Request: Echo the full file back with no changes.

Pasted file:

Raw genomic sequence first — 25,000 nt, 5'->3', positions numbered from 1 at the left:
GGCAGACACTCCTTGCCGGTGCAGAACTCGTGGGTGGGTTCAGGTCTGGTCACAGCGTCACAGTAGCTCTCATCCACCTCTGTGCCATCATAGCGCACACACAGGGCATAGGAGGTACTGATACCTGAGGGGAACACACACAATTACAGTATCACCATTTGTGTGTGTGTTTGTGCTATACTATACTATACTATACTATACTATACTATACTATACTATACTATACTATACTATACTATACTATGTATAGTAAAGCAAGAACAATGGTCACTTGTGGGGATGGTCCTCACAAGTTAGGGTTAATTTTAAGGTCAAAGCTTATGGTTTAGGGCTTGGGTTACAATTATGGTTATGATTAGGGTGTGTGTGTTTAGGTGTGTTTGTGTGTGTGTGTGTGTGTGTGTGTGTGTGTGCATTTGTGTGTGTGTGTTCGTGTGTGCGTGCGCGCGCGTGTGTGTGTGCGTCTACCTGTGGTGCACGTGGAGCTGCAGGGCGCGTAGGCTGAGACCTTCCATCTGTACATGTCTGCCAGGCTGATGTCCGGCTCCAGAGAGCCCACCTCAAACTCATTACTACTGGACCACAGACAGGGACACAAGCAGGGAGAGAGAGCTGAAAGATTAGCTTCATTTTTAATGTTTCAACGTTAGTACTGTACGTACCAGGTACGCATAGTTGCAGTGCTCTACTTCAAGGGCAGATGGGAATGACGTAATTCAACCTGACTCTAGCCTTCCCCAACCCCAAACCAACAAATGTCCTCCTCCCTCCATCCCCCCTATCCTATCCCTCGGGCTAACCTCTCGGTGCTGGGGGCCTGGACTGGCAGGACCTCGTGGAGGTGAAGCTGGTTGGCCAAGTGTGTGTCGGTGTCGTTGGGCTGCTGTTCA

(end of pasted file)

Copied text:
Raw genomic sequence first — 25,000 nt, 5'->3', positions numbered from 1 at the left:
GGCAGACACTCCTTGCCGGTGCAGAACTCGTGGGTGGGTTCAGGTCTGGTCACAGCGTCACAGTAGCTCTCATCCACCTCTGTGCCATCATAGCGCACACACAGGGCATAGGAGGTACTGATACCTGAGGGGAACACACACAATTACAGTATCACCATTTGTGTGTGTGTTTGTGCTATACTATACTATACTATACTATACTATACTATACTATACTATACTATACTATACTATACTATACTATGTATAGTAAAGCAAGAACAATGGTCACTTGTGGGGATGGTCCTCACAAGTTAGGGTTAATTTTAAGGTCAAAGCTTATGGTTTAGGGCTTGGGTTACAATTATGGTTATGATTAGGGTGTGTGTGTTTAGGTGTGTTTGTGTGTGTGTGTGTGTGTGTGTGTGTGTGTGCATTTGTGTGTGTGTGTTCGTGTGTGCGTGCGCGCGCGTGTGTGTGTGCGTCTACCTGTGGTGCACGTGGAGCTGCAGGGCGCGTAGGCTGAGACCTTCCATCTGTACATGTCTGCCAGGCTGATGTCCGGCTCCAGAGAGCCCACCTCAAACTCATTACTACTGGACCACAGACAGGGACACAAGCAGGGAGAGAGAGCTGAAAGATTAGCTTCATTTTTAATGTTTCAACGTTAGTACTGTACGTACCAGGTACGCATAGTTGCAGTGCTCTACTTCAAGGGCAGATGGGAATGACGTAATTCAACCTGACTCTAGCCTTCCCCAACCCCAAACCAACAAATGTCCTCCTCCCTCCATCCCCCCTATCCTATCCCTCGGGCTAACCTCTCGGTGCTGGGGGCCTGGACTGGCAGGACCTCGTGGAGGTGAAGCTGGTTGGCCAAGTGTGTGTCGGTGTCGTTGGGCTGCTGTTCA